The April 4, 2011 edition of ACM TechNews:
New Countries Emerge as Major Players in Science
Science Business (03/29/11)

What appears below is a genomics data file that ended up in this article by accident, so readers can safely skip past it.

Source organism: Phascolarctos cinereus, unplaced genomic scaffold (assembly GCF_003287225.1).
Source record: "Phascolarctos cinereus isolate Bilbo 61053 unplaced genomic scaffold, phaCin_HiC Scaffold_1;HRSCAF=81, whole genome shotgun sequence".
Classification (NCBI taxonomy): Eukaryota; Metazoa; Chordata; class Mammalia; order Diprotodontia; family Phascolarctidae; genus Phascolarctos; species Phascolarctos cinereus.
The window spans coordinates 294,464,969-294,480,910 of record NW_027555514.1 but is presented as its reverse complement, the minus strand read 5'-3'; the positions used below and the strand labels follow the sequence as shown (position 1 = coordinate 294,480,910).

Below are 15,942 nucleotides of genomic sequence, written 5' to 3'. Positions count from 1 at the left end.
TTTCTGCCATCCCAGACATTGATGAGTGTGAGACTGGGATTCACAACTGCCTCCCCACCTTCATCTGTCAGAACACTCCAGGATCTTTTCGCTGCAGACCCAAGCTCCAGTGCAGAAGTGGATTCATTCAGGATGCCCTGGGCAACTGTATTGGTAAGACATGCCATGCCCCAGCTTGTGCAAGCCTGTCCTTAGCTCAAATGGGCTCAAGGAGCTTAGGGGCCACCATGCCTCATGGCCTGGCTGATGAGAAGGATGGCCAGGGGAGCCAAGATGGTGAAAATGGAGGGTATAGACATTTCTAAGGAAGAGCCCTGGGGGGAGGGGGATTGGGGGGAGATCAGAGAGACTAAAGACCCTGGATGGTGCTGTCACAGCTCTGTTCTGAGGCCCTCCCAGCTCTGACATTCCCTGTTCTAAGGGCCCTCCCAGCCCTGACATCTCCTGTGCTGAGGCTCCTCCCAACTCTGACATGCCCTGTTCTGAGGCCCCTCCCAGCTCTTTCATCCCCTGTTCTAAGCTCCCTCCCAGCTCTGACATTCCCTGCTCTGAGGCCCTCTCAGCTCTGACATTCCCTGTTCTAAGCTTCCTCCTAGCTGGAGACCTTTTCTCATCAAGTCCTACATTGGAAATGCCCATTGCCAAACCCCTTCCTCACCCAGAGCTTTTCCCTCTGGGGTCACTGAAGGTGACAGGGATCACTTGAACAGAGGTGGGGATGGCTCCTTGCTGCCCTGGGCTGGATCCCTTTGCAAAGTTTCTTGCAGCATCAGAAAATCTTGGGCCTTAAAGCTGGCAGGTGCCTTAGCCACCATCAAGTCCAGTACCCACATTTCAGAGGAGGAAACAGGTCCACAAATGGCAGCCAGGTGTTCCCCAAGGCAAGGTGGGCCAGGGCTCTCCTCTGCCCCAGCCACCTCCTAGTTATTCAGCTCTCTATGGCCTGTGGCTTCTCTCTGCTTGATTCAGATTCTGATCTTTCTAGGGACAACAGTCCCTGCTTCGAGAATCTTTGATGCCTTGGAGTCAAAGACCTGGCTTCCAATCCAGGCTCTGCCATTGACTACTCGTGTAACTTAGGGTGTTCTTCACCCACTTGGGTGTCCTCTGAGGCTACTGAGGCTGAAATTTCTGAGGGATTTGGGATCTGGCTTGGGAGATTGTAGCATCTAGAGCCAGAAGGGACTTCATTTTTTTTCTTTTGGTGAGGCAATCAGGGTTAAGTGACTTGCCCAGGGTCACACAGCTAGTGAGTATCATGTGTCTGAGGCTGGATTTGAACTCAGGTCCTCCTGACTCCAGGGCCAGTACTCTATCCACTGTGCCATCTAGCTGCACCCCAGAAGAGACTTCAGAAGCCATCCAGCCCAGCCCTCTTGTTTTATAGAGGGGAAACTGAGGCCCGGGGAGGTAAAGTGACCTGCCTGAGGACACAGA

The traditional scientific superpowers of the United States, Western Europe, and Japan are being challenged by newcomer nations led by China, according to a report from Britain’s Royal Society. The study found that China’s portion of the total volume of globally published scientific articles is now only outsized by that of the United States, while the percentage of articles published in international journals involving international collaboration has risen from 25 percent to more than 35 percent over the last 15 years. The U.S. share of global authorship has declined from 26 percent to 21 percent, while the Chinese share has climbed from 4.4 percent to 10.2 percent. “Beyond the emergence of China, we see the rise of South-East Asian, Middle Eastern, North African, and other nations,” says Chris Llewellyn Smith, chairman of the advisory group for the study. “The increase in scientific research and collaboration, which can help us to find solutions to the global challenges we now face, is very welcome.” The study pointed to the increasing globalization of science, with research carried out in more and more places and to a greater degree than previous. Besides China, Brazil, and India’s rapid rise, the report identified other rapidly emerging scientific countries, including Turkey, Iran, Tunisia, Singapore, and Qatar.